New Protein for Endometriosis Diagnosis


New Protein for Endometriosis Diagnosis

Researchers identified a new protein that can be used to diagnose and predict the outcome of endometriosis.

Key Points

Highlights:

  • TIMP3 (tissue inhibitor of metalloproteinase-3) is differentially expressed in endometriotic lesions and the normal lining of the uterus.

Importance:

  • The authors suggest that TIMP3 can be used as a biomarker for the diagnosis and prognosis of endometriosis.

What's done here:

  • Researchers analyzed the expression of TIMP3 protein in the endometriotic lesions and the normal lining of the uterus of 64 women who underwent laparoscopy

Key results:

  • The expression of TIMP3 was lower in endometriotic lesions compared to the normal lining of the uterus.
  • There was no statistically significant difference between the normal lining of the uterus of women with and without endometriosis in terms of TIMP3 expression.

Limitations:

  • More research is needed to further elucidate the possible role of TIMP3 in the development and spread of endometriosis and before it can be used as a diagnostic tool. 
  • There may be many other diseases with altered TIMP3 in the body so that the specific changes due to endometriosis should be clarified if any. 

Lay Summary

A protein called TIMP3 (tissue inhibitor of metalloproteinase-3) could be used for the diagnosis and prognosis (likely course) of endometriosis. 

The early diagnosis of endometriosis is of paramount importance because it can help to diagnosis and thus initiate the right course of treatment without delay, therefore, preventing the development of complication associated with the disease including infertility.

A group of researchers from Greece, led by Dr. Grigorios Grimbizis, analysed the expression pattern of TIMP3 in endometrial lesions and in the normal lining of the uterus, based on the knowledge that enzymes called matrix metalloproteinases (MMPs), the activity of which TIMP3 inhibits, are involved in the development and progression of endometriosis, that also related to the spread of cancer.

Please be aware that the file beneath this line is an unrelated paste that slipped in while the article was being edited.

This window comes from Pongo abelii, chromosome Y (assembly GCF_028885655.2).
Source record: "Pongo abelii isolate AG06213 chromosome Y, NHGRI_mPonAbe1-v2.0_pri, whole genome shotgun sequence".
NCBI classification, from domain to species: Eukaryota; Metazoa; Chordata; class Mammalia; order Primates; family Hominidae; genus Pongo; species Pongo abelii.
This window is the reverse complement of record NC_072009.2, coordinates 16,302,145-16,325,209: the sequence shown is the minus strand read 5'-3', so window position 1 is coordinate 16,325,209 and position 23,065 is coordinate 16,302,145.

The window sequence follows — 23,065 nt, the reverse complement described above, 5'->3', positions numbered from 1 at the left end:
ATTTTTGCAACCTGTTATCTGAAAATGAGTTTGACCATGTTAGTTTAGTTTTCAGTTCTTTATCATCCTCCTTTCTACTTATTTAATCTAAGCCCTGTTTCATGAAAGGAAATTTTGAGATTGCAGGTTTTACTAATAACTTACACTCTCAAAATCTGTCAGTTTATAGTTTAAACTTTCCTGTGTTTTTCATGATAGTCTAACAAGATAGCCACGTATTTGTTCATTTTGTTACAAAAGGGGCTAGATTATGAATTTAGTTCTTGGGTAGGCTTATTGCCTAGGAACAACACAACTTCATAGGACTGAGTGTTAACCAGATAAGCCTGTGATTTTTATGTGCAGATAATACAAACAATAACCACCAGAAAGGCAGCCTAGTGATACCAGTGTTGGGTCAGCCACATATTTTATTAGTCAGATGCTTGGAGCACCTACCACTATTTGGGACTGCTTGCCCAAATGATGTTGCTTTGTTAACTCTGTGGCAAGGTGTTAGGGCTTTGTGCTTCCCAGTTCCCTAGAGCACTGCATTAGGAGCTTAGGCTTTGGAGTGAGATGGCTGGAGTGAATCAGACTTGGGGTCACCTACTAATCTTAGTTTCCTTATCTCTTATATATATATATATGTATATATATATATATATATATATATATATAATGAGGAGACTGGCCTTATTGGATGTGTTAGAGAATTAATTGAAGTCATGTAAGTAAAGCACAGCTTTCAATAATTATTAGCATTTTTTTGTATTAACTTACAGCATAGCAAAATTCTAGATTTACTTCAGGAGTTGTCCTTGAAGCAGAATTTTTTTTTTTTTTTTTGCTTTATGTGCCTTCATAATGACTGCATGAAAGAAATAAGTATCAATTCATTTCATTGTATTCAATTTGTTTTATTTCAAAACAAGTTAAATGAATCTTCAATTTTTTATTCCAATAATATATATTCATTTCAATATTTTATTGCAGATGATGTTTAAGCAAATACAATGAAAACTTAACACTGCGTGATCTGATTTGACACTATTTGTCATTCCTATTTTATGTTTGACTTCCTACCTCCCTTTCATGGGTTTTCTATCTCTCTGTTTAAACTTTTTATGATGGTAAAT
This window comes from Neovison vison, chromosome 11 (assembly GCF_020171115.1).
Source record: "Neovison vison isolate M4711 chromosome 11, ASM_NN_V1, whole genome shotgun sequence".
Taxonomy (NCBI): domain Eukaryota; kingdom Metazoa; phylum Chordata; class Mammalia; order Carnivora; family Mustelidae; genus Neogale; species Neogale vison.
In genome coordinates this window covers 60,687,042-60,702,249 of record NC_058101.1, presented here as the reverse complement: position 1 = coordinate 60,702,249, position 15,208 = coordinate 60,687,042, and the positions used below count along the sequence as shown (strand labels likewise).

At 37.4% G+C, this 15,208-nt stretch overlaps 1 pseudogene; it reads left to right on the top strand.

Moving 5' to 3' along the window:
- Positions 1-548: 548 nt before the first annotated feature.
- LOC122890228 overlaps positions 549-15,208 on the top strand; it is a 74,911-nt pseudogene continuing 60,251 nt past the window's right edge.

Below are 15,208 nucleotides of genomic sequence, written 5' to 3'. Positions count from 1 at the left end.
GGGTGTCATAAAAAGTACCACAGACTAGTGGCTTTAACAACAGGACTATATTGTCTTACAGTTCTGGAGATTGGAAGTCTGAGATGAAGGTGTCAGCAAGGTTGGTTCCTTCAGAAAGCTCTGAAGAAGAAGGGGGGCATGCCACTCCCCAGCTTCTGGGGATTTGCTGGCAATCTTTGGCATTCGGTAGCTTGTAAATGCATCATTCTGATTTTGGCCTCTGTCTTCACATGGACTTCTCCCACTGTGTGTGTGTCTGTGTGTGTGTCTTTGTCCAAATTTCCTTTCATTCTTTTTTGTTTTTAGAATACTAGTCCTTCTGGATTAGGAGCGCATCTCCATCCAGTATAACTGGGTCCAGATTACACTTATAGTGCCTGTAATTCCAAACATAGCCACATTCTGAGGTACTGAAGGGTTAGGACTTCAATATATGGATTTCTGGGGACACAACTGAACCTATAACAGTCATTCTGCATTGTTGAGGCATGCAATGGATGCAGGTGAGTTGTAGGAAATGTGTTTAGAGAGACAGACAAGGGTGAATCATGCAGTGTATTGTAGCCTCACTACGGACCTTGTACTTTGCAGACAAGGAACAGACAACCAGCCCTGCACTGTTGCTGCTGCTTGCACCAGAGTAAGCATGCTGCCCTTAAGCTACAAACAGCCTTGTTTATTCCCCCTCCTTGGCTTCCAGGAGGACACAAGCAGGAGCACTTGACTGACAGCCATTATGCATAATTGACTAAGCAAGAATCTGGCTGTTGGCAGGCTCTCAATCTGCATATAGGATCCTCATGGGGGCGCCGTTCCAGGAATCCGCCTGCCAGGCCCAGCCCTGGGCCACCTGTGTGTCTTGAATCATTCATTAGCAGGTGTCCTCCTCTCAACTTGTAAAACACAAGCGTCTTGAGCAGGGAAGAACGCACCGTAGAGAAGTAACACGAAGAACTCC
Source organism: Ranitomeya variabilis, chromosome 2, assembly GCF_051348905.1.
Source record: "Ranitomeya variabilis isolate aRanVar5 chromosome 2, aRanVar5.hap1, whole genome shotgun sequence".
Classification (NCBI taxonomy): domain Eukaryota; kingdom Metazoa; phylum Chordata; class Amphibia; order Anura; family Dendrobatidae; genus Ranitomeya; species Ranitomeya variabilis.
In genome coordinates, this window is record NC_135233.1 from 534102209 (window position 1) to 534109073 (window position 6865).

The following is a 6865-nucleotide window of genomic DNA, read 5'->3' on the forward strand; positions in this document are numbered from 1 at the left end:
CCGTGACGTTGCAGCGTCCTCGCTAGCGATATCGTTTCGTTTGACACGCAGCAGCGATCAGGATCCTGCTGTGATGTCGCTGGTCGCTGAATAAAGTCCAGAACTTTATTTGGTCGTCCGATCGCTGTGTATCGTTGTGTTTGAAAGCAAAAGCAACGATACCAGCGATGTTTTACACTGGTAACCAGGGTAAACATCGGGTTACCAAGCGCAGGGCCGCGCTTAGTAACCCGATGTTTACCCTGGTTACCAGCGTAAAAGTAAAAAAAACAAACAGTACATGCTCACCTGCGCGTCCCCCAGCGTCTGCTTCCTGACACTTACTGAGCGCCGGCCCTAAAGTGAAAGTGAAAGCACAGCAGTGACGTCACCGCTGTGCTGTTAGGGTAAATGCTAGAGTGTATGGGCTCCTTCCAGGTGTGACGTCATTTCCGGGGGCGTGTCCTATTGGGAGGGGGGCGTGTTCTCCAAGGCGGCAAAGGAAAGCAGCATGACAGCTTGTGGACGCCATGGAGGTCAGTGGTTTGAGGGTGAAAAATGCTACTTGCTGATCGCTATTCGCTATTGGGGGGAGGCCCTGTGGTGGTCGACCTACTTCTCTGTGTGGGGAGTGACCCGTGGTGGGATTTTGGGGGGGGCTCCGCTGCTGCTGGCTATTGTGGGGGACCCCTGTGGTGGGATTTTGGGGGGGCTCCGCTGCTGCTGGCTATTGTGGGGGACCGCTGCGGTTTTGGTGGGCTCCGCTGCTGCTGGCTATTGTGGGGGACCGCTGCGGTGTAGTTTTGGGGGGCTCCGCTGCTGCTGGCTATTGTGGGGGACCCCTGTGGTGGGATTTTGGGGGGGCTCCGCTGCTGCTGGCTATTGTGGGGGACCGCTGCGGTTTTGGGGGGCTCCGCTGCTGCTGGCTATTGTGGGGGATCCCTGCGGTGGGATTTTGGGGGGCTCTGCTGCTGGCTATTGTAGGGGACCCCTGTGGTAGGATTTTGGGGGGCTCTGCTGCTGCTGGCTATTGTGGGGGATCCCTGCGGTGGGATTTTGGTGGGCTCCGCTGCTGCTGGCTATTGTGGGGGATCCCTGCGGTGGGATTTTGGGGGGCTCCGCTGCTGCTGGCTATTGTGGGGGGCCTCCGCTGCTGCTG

For the study, the researchers collected tissue samples from 64 women undergoing laparoscopic surgery who have not yet entered the menopause. Following the operation, 35 of the women were diagnosed with endometriosis while 29 were diagnosed with benign disease other than endometriosis.

The researchers then analyzed the expression of the TIMP3 protein in the lining of the uterus of all women, as well as the expression of the protein in the endometriotic lesions of the women with endometriosis. 

They found that the expression of TIMP3 differed between the normal lining of the uterus and the endometrial lesions.

More specifically, the researchers found that TIMP3 expression was lower in endometriotic lesions compared to the normal lining of the uterus.

Importantly, there was no difference between the normal lining of the uterus of women with or without endometriosis in terms of TIMP3 expression. 

MMPs belong to a group of enzymes that can break down proteins that are normally found in the space between cells and tissues. They, therefore, play an important role in the spread of cancer. Research has shown that they also act in the lining of the uterus facilitating the spread and growth of endometrial lesions. 

The downregulation of TIMP3, which normally inhibits the activity of MMPs could result in MMPs being more active than normal in endometrial lesions thereby facilitating the development and spread of the disease. 

According to the authors, more research is needed to further investigate these findings.


Research Source: https://www.ncbi.nlm.nih.gov/pubmed/31185764


TIMP3 matrix metalloproteinases MMPs endometriosis spread diagnosis biomarker

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